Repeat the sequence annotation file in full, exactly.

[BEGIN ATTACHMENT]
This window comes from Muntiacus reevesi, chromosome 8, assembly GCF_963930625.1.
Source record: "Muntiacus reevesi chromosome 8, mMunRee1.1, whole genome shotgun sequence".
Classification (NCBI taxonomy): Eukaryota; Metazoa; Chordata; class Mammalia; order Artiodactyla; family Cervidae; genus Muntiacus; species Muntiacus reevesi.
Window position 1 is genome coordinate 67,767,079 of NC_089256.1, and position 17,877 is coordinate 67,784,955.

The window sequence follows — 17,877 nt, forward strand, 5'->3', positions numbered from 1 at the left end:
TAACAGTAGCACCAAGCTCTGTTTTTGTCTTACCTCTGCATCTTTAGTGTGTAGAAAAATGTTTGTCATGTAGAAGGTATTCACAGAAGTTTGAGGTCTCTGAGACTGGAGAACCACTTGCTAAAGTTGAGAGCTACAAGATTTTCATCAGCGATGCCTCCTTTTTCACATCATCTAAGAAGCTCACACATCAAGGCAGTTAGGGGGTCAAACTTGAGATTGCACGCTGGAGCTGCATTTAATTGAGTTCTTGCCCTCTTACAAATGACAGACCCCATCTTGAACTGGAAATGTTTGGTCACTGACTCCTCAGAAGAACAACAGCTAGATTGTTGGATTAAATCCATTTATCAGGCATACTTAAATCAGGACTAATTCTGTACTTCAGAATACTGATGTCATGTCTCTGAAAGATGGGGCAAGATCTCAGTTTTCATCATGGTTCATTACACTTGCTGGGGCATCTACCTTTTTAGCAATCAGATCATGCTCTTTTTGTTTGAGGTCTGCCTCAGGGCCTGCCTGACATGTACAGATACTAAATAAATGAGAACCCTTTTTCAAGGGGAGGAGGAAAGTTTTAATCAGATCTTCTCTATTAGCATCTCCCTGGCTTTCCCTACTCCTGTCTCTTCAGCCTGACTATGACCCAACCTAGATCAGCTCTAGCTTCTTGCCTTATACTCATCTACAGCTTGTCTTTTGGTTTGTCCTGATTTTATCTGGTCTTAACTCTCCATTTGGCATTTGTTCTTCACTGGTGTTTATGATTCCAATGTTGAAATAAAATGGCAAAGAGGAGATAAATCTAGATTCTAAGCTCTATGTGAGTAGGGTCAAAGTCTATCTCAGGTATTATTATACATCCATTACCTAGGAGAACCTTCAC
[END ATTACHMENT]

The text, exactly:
This window comes from Muntiacus reevesi, chromosome 8, assembly GCF_963930625.1.
Source record: "Muntiacus reevesi chromosome 8, mMunRee1.1, whole genome shotgun sequence".
Classification (NCBI taxonomy): Eukaryota; Metazoa; Chordata; class Mammalia; order Artiodactyla; family Cervidae; genus Muntiacus; species Muntiacus reevesi.
Window position 1 is genome coordinate 67,767,079 of NC_089256.1, and position 17,877 is coordinate 67,784,955.

The window sequence follows — 17,877 nt, forward strand, 5'->3', positions numbered from 1 at the left end:
TAACAGTAGCACCAAGCTCTGTTTTTGTCTTACCTCTGCATCTTTAGTGTGTAGAAAAATGTTTGTCATGTAGAAGGTATTCACAGAAGTTTGAGGTCTCTGAGACTGGAGAACCACTTGCTAAAGTTGAGAGCTACAAGATTTTCATCAGCGATGCCTCCTTTTTCACATCATCTAAGAAGCTCACACATCAAGGCAGTTAGGGGGTCAAACTTGAGATTGCACGCTGGAGCTGCATTTAATTGAGTTCTTGCCCTCTTACAAATGACAGACCCCATCTTGAACTGGAAATGTTTGGTCACTGACTCCTCAGAAGAACAACAGCTAGATTGTTGGATTAAATCCATTTATCAGGCATACTTAAATCAGGACTAATTCTGTACTTCAGAATACTGATGTCATGTCTCTGAAAGATGGGGCAAGATCTCAGTTTTCATCATGGTTCATTACACTTGCTGGGGCATCTACCTTTTTAGCAATCAGATCATGCTCTTTTTGTTTGAGGTCTGCCTCAGGGCCTGCCTGACATGTACAGATACTAAATAAATGAGAACCCTTTTTCAAGGGGAGGAGGAAAGTTTTAATCAGATCTTCTCTATTAGCATCTCCCTGGCTTTCCCTACTCCTGTCTCTTCAGCCTGACTATGACCCAACCTAGATCAGCTCTAGCTTCTTGCCTTATACTCATCTACAGCTTGTCTTTTGGTTTGTCCTGATTTTATCTGGTCTTAACTCTCCATTTGGCATTTGTTCTTCACTGGTGTTTATGATTCCAATGTTGAAATAAAATGGCAAAGAGGAGATAAATCTAGATTCTAAGCTCTATGTGAGTAGGGTCAAAGTCTATCTCAGGTATTATTATACATCCATTACCTAGGAGAACCTTCAC